We went away from it mainly because functional tests could only be written by programmers with that method, and with JMeter we could have someone a systems analyst or a tester write the functional tests. Using the proxy recorder available in JMeter let a user click through the test and replay it. JMeter could load the DB and check it based on CSV files, instead of XML. In the end I think the flexibility is a little less, but the number of people who can help get the work done has increased.
We’ve been doing a bit of research lately on the “Buy vs. Build” argument in application development. As a survey of what’s out there, one of my colleagues collected a number of articles on the issue. Many of these are on the web, so you can check out his Furl archive in the “Buy vs. Build” area. If you’ve got any other sources, drop in a comment!
I find it really convenient to turn many of my documents into PDF. It lets me easily send stuff to people that don’t have a particular program, like a UML diagramming tool. I’ve poked around for the last little while, and these are the most useful solutions I’ve come across:
- Adobe Acrobat. Obviously this is the most authoritative source of creating PDF files. I used Acrobat at two different companies. Acrobat has two options: Acrobat Writer and Acrobat Distiller. As I understand it, Distiller is better for complex documents. I never really needed anything but Writer. Personally, I don’t want to pay to create PDF files, and my needs are simple, so I’ve always skipped this option for personal use.
- OpenOffice. This is the famous open source word processing suite. There’s a button for “Export to PDF”. It’s easy to use, but it’s pretty heavyweight to install if all you want is to turn your TXT file into a PDF document.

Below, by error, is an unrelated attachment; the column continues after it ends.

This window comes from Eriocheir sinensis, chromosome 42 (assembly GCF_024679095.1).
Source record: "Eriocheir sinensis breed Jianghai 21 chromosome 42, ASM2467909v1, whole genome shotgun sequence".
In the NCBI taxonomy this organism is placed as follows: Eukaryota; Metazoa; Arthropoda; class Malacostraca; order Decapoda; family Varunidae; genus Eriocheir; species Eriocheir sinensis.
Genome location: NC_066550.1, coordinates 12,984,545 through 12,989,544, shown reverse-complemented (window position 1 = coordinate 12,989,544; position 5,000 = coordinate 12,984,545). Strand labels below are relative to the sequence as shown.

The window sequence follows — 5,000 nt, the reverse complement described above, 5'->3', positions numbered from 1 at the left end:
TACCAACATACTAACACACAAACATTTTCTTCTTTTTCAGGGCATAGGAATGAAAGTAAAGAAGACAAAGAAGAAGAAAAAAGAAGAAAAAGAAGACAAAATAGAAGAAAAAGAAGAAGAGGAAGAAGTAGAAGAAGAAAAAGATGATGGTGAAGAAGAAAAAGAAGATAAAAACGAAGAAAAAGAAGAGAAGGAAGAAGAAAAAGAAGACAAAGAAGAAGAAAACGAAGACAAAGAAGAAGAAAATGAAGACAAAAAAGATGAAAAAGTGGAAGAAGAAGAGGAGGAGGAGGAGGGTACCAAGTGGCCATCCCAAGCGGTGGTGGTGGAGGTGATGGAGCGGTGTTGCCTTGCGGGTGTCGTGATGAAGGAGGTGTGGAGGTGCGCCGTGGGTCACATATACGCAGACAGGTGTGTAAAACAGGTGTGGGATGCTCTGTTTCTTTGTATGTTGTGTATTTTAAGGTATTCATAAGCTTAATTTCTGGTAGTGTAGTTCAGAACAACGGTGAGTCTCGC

- PDF995. This is a very simple, and easy to use PDF creation tool. It looks like a printer, so anything you can print you can make into a PDF. It’s supported by ads, so each time you print a browser opens to an ad. My biggest annoyance with this is that it would sometimes change my receipt page into an ad. If anything out of the ordinary happened (USB keychain not plugged in, network permissions wrong), then I lost my receipt. Besides that, it was good quality. Just ad-supported.
- PDFCreator. This is an open source PDF converter that I ran into just the other day. It appears to act as a PostScript printer, and then rely on a PS2PDF converter like GhostView to finish the conversion process to PDF. I never actually got a PDF out of this, but many people reported being able to set it up on a central server as a network printer and have a way that anyone in the organization could create PDFs. It was more complex than I wanted.
- PrimoPDF. I just found this one tonight. It seems like the ideal solution. It’s completely free to use. It’s simple, and is just a printer, like PDF995. It also allows you to optimize the PDF for either screen or print. I don’t know what the difference is . I’m also not sure how output differs from PDF995, but here are two samples. Both are of this web page. One is optimized for screen and the other is optimized for print.